Church

This Post Is Mark Oestreicher Bait

This weekend was the Presbytery of Chicago’s Work of Love (AWOL) event for about 65 middle school youth, in which we learned about food insecurity, spent the night in a church, and then rode public transit to a community garden on Chicago’s south side, where we shoveled and raked and picked up trash in 30 degree weather.

I slept well last night.

An analogy for adolescent development occurred to me on the Red Line, as I urged a triad of squirrely seventh grade boys to pay attention to their surroundings and stop swinging from the hand straps. Early adolescence is a photograph with a blurry background but a clear foreground. Viewing it means focusing intently on the sole object in focus to the exclusion of everything else contained in the image. Development happens as the ability evolves to take in more of the photo and shift one’s focus from the foreground to the background and then back again.

Foreground: one’s immediate group of peers; the hand straps on the train; soda; Bible stories.

Background: the person addressing the group; the other riders on the train; dinner; the Biblical narrative.

It feels like the intensity of focus early teenagers have is an asset and not something to be disparaged until they grow out of it. But the challenge of working with adolescents still feels like nudging them toward adjusting their focus to take in more of what’s in the picture.

Oestreicher, I know you’re out there. Is this analogy helpful?

 

 

 

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2 thoughts on “This Post Is Mark Oestreicher Bait

  1. Rocko!

    i like your analogy! a big part of why i enjoy middle schoolers so much is that there’s still so much of the blurry stuff — so much undefined. this is why i’ve some times described (using slight hyperbole) middle school ministry as preventive ministry (or maybe one could say ‘shaping’ or ‘future focused’ ministry), while high school ministry often feels like corrective ministry. certainly, the young teen years are uniquely marked by the confluence of a few realities:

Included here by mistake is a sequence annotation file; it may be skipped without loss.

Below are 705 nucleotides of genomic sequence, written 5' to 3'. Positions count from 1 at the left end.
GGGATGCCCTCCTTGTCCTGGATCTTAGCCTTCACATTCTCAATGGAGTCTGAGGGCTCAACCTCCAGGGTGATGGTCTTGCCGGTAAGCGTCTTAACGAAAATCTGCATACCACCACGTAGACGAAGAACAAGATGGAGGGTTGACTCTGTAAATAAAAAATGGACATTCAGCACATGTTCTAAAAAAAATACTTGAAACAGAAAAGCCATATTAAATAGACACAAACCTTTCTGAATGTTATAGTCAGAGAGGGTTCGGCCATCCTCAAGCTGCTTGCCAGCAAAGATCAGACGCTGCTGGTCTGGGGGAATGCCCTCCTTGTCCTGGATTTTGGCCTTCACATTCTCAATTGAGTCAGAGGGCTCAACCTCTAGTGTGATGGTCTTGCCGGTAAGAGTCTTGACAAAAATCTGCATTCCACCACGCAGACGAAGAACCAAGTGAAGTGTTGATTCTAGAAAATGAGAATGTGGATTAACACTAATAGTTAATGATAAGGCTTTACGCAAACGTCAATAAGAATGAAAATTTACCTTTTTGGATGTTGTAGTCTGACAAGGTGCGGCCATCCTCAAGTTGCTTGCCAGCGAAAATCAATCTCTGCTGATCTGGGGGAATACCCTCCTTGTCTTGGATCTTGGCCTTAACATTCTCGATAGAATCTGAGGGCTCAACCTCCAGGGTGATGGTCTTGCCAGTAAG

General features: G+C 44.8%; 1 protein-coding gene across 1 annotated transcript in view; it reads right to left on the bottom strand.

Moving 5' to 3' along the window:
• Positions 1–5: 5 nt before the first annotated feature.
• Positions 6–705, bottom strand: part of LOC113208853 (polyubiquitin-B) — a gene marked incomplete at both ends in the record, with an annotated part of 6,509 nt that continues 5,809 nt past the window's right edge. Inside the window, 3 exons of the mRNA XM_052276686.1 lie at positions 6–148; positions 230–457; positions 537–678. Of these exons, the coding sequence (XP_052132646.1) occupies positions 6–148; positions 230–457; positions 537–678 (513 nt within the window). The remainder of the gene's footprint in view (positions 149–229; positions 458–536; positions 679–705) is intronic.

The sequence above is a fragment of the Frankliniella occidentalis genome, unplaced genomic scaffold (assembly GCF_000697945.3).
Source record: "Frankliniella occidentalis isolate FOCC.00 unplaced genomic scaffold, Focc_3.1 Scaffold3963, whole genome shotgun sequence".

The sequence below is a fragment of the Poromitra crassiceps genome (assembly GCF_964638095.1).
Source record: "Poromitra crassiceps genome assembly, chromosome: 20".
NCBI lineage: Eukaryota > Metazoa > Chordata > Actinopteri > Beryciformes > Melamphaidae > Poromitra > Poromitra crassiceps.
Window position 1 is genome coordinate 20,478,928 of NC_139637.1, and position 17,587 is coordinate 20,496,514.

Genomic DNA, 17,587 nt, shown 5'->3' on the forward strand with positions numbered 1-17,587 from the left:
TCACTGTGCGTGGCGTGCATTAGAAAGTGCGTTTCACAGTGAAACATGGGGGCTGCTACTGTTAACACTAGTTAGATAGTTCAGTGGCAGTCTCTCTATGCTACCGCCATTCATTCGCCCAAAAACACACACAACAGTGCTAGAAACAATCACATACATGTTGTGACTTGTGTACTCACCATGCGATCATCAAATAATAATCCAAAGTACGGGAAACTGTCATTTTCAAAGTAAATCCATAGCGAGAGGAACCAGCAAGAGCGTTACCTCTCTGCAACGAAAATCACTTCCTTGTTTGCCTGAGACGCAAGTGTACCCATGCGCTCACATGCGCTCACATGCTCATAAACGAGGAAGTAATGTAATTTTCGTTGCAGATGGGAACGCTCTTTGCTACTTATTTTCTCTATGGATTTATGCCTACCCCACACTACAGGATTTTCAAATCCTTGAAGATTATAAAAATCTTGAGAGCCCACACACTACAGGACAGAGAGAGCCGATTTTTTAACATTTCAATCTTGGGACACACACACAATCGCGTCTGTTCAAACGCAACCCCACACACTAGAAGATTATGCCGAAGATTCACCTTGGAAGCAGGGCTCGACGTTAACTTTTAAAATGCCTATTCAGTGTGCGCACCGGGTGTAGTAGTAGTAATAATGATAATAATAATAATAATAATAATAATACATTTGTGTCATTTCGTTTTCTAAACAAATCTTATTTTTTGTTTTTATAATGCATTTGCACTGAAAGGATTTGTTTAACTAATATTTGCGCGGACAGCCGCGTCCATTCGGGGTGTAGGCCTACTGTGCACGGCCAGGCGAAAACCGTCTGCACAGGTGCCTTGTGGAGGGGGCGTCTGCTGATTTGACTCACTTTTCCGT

– new (but completely unarticulated) ability to exercise third-person perspective. this has a massively dynamic impact on all their social interactions and relationships, as they are experimenting with (but unsure of) how they are perceived by others.
    – changing bodies (among plenty of other changes!) that give rise to a hyper-sensitive focus on self.
    – shifting realities in how friendships are formed (from friendships based on proximity to friendships based on affinity) — which again requires all sorts of experimentation to figure out.

    i particularly like the positive perspective you bring to this: stating that their developmental reality should be viewed as an asset rather than a disability (or reason for dismissal). this hopeful perspective about middle schoolers is VERY rare in our world (and in our churches — EVEN in the world of youth ministry, where middle school ministry is often still viewed as starter youth ministry); and i believe it can easily and fairly be supported both developmentally (scientists who study teenage brains these days are looking for–and finding–the evolutionary benefits to ‘the way they are’) and theologically (unless we wrongly ascribe teenage development solely to cultural influence, or unless we wrongly project a ‘mistake’ on God’s creation intent). in the last few years, i’ve taken to framing this as a critical perspective question we must all face: Do we view teenagers as a problem to be solved or a wonder to behold? (oh, that more churches would embrace the latter!)

    all that said: you’re also correct that part of our calling as youth workers is to help teenagers (young teens, in this case) experience moments of diseqilibration, where they are stretched to see new things, experience new things. for young teens — as you experienced that day — having ANY sense of ‘the other’ is a BIT STRETCH, and can have powerful, shaping impact on their lives and faith.

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